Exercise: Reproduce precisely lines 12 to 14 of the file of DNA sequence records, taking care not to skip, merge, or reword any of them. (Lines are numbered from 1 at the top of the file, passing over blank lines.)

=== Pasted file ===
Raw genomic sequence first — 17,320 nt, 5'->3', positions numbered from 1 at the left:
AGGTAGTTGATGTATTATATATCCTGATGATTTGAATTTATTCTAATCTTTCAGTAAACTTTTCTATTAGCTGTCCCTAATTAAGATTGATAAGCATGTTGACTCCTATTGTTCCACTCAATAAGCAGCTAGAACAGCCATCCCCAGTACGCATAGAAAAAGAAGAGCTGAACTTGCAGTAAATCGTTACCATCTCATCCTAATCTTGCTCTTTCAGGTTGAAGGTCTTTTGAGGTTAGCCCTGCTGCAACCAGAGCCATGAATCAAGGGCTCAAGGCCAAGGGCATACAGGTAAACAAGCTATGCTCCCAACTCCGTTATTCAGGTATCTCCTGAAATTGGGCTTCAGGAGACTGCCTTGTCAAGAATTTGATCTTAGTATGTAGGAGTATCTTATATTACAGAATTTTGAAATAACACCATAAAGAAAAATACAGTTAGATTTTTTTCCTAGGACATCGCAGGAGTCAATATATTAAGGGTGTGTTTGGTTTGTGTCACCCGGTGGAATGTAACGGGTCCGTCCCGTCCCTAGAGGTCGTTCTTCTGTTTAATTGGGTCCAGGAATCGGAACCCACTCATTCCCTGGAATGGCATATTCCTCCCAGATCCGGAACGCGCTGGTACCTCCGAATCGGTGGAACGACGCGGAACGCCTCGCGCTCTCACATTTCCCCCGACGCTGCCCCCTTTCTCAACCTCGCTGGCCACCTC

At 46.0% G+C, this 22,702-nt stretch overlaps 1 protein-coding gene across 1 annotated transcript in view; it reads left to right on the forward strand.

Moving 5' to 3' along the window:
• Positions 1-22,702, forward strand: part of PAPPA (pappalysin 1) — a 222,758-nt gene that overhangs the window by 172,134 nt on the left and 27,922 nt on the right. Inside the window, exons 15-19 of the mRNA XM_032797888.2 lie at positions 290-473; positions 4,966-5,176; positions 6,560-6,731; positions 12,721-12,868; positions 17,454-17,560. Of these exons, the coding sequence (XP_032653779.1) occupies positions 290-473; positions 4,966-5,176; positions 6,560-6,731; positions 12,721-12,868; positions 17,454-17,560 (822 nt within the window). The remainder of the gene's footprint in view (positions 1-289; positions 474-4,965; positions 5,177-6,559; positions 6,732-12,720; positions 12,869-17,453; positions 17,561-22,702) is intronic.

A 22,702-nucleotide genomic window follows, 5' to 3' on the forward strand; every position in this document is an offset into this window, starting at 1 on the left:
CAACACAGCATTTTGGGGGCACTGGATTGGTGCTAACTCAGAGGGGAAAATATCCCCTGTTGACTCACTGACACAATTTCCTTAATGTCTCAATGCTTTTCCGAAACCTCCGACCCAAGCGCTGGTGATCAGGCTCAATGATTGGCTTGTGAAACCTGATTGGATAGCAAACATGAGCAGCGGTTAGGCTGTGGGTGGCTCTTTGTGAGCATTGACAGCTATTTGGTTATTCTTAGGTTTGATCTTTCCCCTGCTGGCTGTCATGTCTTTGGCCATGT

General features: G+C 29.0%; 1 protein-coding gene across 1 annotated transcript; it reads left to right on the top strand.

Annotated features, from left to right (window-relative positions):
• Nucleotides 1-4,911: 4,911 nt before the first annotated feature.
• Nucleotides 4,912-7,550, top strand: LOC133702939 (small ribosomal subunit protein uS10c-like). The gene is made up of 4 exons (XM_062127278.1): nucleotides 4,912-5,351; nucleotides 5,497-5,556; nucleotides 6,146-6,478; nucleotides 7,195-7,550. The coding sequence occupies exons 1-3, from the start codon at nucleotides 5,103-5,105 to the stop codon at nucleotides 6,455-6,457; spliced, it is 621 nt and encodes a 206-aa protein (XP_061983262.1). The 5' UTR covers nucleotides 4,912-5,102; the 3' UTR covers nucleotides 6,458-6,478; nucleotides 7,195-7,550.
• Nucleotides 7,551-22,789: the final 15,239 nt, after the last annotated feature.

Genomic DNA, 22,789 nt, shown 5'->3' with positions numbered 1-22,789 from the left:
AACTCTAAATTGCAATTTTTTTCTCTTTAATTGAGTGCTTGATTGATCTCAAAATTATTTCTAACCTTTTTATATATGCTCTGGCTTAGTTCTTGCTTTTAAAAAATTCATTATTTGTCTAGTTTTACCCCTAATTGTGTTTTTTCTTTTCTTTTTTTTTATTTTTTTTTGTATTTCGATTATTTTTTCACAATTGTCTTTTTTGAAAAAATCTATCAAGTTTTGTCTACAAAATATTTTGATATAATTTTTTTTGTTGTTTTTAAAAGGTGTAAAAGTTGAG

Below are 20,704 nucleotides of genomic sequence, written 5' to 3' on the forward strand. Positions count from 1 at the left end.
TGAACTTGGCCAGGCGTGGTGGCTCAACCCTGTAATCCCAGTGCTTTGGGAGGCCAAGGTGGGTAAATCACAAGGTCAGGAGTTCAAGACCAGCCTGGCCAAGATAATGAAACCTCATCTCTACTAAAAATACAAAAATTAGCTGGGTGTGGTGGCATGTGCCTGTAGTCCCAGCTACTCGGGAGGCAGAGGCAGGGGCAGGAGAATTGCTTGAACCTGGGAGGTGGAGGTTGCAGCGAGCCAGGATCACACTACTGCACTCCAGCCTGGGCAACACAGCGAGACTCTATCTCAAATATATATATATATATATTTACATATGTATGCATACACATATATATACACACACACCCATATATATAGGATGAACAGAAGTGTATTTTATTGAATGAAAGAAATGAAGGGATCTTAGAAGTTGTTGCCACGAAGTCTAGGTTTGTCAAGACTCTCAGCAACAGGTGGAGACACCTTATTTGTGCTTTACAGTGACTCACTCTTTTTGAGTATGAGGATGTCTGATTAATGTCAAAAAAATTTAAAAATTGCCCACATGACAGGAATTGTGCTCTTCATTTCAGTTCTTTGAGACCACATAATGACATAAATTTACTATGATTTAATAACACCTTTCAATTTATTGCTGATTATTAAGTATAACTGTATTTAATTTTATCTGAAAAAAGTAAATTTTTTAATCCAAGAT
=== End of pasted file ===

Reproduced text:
• Nucleotides 7,551-22,789: the final 15,239 nt, after the last annotated feature.

Genomic DNA, 22,789 nt, shown 5'->3' with positions numbered 1-22,789 from the left:
AACTCTAAATTGCAATTTTTTTCTCTTTAATTGAGTGCTTGATTGATCTCAAAATTATTTCTAACCTTTTTATATATGCTCTGGCTTAGTTCTTGCTTTTAAAAAATTCATTATTTGTCTAGTTTTACCCCTAATTGTGTTTTTTCTTTTCTTTTTTTTTATTTTTTTTTGTATTTCGATTATTTTTTCACAATTGTCTTTTTTGAAAAAATCTATCAAGTTTTGTCTACAAAATATTTTGATATAATTTTTTTTGTTGTTTTTAAAAGGTGTAAAAGTTGAG